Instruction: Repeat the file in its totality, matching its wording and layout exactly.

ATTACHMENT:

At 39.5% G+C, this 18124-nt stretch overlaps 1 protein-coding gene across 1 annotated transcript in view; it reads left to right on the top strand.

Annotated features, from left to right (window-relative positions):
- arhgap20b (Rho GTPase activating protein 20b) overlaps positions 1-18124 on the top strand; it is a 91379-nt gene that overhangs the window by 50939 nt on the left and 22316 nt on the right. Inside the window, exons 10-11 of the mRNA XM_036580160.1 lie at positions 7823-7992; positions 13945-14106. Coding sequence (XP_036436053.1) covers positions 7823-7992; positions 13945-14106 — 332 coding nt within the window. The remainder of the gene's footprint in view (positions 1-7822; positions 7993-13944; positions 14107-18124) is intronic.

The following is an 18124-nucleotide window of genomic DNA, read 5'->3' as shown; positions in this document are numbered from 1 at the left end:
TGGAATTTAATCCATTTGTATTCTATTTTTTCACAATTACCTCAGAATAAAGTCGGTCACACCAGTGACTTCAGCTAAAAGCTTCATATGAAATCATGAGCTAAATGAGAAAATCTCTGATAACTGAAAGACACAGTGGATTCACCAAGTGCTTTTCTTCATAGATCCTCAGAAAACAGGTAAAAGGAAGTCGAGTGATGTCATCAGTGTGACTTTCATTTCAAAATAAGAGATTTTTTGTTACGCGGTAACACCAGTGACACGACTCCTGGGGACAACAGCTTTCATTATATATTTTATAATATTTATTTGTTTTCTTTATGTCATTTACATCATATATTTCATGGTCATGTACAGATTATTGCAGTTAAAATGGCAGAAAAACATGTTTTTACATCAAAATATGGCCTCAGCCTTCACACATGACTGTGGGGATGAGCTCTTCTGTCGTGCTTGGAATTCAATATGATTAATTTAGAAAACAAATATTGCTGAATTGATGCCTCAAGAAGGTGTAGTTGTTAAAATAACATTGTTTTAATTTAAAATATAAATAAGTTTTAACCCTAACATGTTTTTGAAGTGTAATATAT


At 39.5% G+C, this 18124-nt stretch overlaps 1 protein-coding gene across 1 annotated transcript in view; it reads left to right on the top strand.

Annotated features, from left to right (window-relative positions):
- arhgap20b (Rho GTPase activating protein 20b) overlaps positions 1-18124 on the top strand; it is a 91379-nt gene that overhangs the window by 50939 nt on the left and 22316 nt on the right. Inside the window, exons 10-11 of the mRNA XM_036580160.1 lie at positions 7823-7992; positions 13945-14106. Coding sequence (XP_036436053.1) covers positions 7823-7992; positions 13945-14106 — 332 coding nt within the window. The remainder of the gene's footprint in view (positions 1-7822; positions 7993-13944; positions 14107-18124) is intronic.

The following is an 18124-nucleotide window of genomic DNA, read 5'->3' as shown; positions in this document are numbered from 1 at the left end:
TGGAATTTAATCCATTTGTATTCTATTTTTTCACAATTACCTCAGAATAAAGTCGGTCACACCAGTGACTTCAGCTAAAAGCTTCATATGAAATCATGAGCTAAATGAGAAAATCTCTGATAACTGAAAGACACAGTGGATTCACCAAGTGCTTTTCTTCATAGATCCTCAGAAAACAGGTAAAAGGAAGTCGAGTGATGTCATCAGTGTGACTTTCATTTCAAAATAAGAGATTTTTTGTTACGCGGTAACACCAGTGACACGACTCCTGGGGACAACAGCTTTCATTATATATTTTATAATATTTATTTGTTTTCTTTATGTCATTTACATCATATATTTCATGGTCATGTACAGATTATTGCAGTTAAAATGGCAGAAAAACATGTTTTTACATCAAAATATGGCCTCAGCCTTCACACATGACTGTGGGGATGAGCTCTTCTGTCGTGCTTGGAATTCAATATGATTAATTTAGAAAACAAATATTGCTGAATTGATGCCTCAAGAAGGTGTAGTTGTTAAAATAACATTGTTTTAATTTAAAATATAAATAAGTTTTAACCCTAACATGTTTTTGAAGTGTAATATAT